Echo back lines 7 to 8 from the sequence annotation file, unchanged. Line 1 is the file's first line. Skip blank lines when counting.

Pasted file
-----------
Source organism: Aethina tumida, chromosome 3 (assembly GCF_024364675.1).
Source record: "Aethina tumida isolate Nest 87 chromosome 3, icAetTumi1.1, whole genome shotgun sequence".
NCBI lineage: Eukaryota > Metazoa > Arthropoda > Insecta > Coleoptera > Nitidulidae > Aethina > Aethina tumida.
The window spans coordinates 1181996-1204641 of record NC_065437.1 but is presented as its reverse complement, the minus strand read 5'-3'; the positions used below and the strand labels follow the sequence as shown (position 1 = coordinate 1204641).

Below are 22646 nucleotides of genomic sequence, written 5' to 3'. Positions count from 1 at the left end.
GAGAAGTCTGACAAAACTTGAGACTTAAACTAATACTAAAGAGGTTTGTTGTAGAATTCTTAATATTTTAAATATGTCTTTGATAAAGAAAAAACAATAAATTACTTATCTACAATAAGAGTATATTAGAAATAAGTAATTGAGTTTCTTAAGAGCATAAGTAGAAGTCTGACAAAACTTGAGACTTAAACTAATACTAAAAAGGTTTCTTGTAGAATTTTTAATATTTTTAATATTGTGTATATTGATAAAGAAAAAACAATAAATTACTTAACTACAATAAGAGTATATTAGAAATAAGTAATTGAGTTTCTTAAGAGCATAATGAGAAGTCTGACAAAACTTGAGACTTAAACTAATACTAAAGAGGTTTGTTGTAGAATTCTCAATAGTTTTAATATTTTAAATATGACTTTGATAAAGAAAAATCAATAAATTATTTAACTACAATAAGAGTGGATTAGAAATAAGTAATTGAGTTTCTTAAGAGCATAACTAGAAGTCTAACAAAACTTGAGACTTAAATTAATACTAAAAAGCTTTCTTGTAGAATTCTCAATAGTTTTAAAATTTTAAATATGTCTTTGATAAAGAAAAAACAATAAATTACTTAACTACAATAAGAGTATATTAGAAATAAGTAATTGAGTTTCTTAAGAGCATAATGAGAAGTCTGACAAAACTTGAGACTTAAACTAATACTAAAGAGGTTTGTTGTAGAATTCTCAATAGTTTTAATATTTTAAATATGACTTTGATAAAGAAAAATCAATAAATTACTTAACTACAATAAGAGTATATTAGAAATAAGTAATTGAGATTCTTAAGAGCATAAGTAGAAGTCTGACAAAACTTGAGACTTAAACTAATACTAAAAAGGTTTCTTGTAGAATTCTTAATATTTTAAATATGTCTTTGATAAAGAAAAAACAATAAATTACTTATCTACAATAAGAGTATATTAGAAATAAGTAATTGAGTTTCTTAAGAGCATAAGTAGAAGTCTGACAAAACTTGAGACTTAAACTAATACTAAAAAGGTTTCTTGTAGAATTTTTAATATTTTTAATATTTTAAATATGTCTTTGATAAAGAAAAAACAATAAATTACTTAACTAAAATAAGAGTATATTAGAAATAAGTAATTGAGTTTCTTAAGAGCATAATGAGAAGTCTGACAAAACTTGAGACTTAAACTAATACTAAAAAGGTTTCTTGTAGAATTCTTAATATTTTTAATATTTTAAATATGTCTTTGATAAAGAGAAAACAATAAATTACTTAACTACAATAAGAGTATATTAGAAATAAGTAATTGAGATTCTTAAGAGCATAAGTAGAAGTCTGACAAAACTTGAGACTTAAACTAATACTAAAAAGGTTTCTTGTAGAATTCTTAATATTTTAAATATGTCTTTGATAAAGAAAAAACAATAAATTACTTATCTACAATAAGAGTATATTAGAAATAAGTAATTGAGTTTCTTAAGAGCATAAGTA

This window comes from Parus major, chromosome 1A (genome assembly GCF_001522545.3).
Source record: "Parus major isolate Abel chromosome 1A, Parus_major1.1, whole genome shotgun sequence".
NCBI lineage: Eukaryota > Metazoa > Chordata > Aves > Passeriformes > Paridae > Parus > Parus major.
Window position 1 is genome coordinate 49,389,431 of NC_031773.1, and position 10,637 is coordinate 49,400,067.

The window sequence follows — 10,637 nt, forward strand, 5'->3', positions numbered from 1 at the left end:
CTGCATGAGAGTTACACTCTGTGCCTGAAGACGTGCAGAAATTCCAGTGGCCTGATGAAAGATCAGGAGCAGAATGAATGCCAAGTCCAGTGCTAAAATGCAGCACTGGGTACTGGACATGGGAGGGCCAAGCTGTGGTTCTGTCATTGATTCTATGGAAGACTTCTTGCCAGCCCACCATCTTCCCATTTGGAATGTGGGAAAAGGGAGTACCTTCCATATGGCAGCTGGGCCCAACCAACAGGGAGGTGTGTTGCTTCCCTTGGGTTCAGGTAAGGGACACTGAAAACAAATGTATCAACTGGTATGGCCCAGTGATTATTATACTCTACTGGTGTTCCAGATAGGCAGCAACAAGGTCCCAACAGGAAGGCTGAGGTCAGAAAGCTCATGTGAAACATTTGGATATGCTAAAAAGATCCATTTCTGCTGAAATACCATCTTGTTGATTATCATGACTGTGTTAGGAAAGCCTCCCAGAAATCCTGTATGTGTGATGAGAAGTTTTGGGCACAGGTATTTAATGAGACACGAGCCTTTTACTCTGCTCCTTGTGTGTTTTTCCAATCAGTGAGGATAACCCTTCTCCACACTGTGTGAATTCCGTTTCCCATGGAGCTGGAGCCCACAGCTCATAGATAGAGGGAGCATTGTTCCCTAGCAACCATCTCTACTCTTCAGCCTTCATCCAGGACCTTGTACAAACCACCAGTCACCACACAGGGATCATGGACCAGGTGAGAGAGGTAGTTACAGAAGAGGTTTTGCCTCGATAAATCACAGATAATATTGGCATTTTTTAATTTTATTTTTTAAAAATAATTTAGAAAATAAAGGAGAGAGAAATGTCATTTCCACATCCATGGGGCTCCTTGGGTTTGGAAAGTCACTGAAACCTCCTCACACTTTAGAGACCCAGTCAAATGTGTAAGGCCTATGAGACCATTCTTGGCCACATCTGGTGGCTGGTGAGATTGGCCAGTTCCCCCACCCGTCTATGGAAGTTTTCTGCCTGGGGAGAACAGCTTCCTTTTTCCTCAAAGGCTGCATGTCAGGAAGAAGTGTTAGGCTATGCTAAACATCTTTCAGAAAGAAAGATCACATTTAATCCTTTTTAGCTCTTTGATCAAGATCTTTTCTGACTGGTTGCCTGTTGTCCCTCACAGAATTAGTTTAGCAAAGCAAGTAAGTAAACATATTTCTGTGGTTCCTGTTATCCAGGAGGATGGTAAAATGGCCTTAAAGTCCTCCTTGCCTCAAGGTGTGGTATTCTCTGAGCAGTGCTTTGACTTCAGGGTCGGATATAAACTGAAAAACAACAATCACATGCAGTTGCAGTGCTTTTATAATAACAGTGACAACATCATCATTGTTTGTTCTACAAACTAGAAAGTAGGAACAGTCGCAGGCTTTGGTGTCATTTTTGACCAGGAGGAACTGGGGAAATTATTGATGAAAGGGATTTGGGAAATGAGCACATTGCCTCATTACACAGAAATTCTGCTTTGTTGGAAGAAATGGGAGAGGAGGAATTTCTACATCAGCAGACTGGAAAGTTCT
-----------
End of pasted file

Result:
This window comes from Parus major, chromosome 1A (genome assembly GCF_001522545.3).
Source record: "Parus major isolate Abel chromosome 1A, Parus_major1.1, whole genome shotgun sequence".